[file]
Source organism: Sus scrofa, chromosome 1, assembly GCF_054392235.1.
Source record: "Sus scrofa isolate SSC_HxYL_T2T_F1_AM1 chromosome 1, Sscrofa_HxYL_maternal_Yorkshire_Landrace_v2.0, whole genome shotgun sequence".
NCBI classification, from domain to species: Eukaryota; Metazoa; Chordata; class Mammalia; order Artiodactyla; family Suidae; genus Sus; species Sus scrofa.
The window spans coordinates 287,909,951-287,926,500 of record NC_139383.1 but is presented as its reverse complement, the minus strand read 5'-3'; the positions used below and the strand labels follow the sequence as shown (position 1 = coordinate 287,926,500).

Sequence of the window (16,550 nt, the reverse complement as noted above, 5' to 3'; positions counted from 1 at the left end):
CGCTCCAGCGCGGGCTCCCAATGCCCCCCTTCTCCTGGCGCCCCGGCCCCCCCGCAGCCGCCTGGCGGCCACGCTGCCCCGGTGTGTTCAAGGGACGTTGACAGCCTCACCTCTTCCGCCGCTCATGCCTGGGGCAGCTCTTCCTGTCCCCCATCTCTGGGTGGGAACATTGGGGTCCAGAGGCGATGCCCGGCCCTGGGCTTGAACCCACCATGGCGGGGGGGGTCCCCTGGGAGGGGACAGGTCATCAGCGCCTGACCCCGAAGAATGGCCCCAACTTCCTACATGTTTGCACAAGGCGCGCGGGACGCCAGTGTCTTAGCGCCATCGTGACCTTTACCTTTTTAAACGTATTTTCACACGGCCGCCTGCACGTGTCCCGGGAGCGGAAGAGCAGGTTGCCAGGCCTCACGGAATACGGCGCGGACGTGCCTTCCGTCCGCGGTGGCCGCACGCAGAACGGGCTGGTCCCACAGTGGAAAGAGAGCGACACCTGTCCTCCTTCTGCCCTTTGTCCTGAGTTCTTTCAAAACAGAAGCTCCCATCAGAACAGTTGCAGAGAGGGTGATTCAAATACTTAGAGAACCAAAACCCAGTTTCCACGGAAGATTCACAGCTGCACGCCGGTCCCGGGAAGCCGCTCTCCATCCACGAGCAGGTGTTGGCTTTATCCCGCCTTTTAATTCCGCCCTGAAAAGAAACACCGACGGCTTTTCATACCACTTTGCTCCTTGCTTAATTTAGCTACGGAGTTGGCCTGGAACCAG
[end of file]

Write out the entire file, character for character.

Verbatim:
Source organism: Sus scrofa, chromosome 1, assembly GCF_054392235.1.
Source record: "Sus scrofa isolate SSC_HxYL_T2T_F1_AM1 chromosome 1, Sscrofa_HxYL_maternal_Yorkshire_Landrace_v2.0, whole genome shotgun sequence".
NCBI classification, from domain to species: Eukaryota; Metazoa; Chordata; class Mammalia; order Artiodactyla; family Suidae; genus Sus; species Sus scrofa.
The window spans coordinates 287,909,951-287,926,500 of record NC_139383.1 but is presented as its reverse complement, the minus strand read 5'-3'; the positions used below and the strand labels follow the sequence as shown (position 1 = coordinate 287,926,500).

Sequence of the window (16,550 nt, the reverse complement as noted above, 5' to 3'; positions counted from 1 at the left end):
CGCTCCAGCGCGGGCTCCCAATGCCCCCCTTCTCCTGGCGCCCCGGCCCCCCCGCAGCCGCCTGGCGGCCACGCTGCCCCGGTGTGTTCAAGGGACGTTGACAGCCTCACCTCTTCCGCCGCTCATGCCTGGGGCAGCTCTTCCTGTCCCCCATCTCTGGGTGGGAACATTGGGGTCCAGAGGCGATGCCCGGCCCTGGGCTTGAACCCACCATGGCGGGGGGGGTCCCCTGGGAGGGGACAGGTCATCAGCGCCTGACCCCGAAGAATGGCCCCAACTTCCTACATGTTTGCACAAGGCGCGCGGGACGCCAGTGTCTTAGCGCCATCGTGACCTTTACCTTTTTAAACGTATTTTCACACGGCCGCCTGCACGTGTCCCGGGAGCGGAAGAGCAGGTTGCCAGGCCTCACGGAATACGGCGCGGACGTGCCTTCCGTCCGCGGTGGCCGCACGCAGAACGGGCTGGTCCCACAGTGGAAAGAGAGCGACACCTGTCCTCCTTCTGCCCTTTGTCCTGAGTTCTTTCAAAACAGAAGCTCCCATCAGAACAGTTGCAGAGAGGGTGATTCAAATACTTAGAGAACCAAAACCCAGTTTCCACGGAAGATTCACAGCTGCACGCCGGTCCCGGGAAGCCGCTCTCCATCCACGAGCAGGTGTTGGCTTTATCCCGCCTTTTAATTCCGCCCTGAAAAGAAACACCGACGGCTTTTCATACCACTTTGCTCCTTGCTTAATTTAGCTACGGAGTTGGCCTGGAACCAG